As you can see – we had two halves, so it’s even visually obvious that we’re going to get 1 whole (number) once we add them (or "sew" them up). Now what about this one:
Even by saying what we see on the left hand side: two thirds – we got the answer. :)
This one has little simplifying at the end. Two fourths = one half. Now let’s finally look at fifths and sixths.
Same story here, adding numerators…
Again a little reducing of fractions from sixths to thirds. As you can see, this is as easy as it gets fractionwise. You can’t get any simpler than that. Now let’s complicate things just a little bit. We are keeping the same denominator, but changing the numerator. Second case of

3  +  2  =  3+2  =  5  =  2  1  
2  2  2  2  2 
As you can see we have an option to write down our solution as 5/2, which is an improper fraction format, or we can write down 2 and 1/2 which is a mixed fraction format (see types of fractions for more info).
Now let’s try some thirds.
2  +  4  =  2+4  =  6  ÷3  =  2  
3  3  3  3  ÷3 
In this case we can simplify our solution from 6/3 (improper fraction) to 2 wholes (meaning 2 whole numbers).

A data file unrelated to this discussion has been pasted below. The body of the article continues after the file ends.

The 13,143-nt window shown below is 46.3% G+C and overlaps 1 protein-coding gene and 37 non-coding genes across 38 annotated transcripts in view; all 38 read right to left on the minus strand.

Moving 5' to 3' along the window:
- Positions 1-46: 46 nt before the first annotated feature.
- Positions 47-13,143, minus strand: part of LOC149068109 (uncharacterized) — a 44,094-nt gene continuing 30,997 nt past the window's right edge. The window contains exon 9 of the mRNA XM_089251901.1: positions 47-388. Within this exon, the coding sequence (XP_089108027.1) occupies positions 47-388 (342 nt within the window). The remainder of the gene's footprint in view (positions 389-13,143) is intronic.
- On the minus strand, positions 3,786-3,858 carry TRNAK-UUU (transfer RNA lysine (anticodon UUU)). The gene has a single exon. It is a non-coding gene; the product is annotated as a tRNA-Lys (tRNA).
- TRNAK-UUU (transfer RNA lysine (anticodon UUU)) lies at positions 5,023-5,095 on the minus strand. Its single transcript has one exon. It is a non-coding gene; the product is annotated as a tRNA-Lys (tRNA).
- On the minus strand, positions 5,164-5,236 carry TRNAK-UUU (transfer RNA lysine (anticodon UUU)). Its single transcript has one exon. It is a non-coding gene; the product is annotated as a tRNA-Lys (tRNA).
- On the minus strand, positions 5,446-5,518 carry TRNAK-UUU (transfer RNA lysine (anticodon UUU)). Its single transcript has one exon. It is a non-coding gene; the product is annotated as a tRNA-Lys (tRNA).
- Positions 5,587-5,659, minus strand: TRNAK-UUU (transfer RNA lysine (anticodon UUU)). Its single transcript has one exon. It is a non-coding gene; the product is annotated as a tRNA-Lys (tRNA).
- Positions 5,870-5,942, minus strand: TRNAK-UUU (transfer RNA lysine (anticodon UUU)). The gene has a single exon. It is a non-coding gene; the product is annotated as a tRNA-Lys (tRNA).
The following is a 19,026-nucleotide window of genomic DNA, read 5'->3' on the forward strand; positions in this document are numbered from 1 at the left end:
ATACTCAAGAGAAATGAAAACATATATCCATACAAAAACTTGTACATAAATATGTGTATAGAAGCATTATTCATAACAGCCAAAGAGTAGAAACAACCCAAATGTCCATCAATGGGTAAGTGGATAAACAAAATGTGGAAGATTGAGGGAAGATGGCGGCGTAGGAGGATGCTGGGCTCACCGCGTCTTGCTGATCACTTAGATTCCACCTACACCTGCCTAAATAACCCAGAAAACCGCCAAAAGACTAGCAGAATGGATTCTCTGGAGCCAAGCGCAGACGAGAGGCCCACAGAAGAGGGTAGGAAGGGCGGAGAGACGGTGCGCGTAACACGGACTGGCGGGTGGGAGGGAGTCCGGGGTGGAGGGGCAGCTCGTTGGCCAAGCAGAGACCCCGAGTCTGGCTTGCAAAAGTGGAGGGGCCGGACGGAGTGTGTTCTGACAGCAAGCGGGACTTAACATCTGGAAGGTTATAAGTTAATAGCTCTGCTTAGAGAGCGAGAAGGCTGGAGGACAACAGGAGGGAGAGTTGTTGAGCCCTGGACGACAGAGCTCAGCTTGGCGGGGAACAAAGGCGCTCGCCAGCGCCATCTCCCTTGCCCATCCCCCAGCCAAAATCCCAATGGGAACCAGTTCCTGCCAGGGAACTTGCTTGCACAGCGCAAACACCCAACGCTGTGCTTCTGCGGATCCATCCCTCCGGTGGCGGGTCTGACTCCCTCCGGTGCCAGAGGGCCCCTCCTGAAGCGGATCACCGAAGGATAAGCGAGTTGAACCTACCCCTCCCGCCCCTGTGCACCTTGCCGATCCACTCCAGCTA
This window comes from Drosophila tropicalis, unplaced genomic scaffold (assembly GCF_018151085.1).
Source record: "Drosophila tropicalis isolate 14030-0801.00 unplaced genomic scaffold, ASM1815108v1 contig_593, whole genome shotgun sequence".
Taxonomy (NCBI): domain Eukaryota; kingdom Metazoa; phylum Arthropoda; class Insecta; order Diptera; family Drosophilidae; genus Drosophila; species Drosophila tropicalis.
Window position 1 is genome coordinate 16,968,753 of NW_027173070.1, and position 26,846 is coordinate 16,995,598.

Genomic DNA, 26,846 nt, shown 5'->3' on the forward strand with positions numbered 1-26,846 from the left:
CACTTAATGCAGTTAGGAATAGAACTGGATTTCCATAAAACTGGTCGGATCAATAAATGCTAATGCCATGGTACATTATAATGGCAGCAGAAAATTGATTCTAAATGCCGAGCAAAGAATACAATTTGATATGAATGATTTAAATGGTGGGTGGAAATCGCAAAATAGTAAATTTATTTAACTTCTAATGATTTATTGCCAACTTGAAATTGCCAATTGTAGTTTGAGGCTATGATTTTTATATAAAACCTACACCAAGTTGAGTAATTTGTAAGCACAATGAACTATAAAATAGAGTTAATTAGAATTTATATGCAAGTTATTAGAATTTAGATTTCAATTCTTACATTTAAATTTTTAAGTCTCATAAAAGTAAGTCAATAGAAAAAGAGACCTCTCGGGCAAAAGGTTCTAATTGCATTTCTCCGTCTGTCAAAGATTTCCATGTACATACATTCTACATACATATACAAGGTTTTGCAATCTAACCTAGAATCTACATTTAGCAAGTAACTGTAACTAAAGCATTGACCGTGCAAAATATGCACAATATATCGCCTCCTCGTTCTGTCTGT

Now let's see some 4ths.
3  +  2  =  3+2  =  5  =  1  1  
4  4  4  4  4 
I guess you’re starting to see a pattern here – with our denominators being alike, we add the numerators, see if our sum "crossed over" for 1 or more whole numbers, plus the proper fraction "leftovers" (in this case 1/4) – and that’s it.
4  +  8  =  4+8  =  12  =  2  2  
5  5  5  5  5 
These were the fifths, now let’s finish with sixths.
7  +  4  =  7+4  =  11  =  1  5  
6  6  6  6  6 
This visual combination of fractions represented by pizza pies and numbers should be very useful. You can keep picturing this "duality" even when we remove the pizzas from the picture. It is important that you don’t mix up a numerator with a denominator.
Continue to Adding fractions with unlike denominators.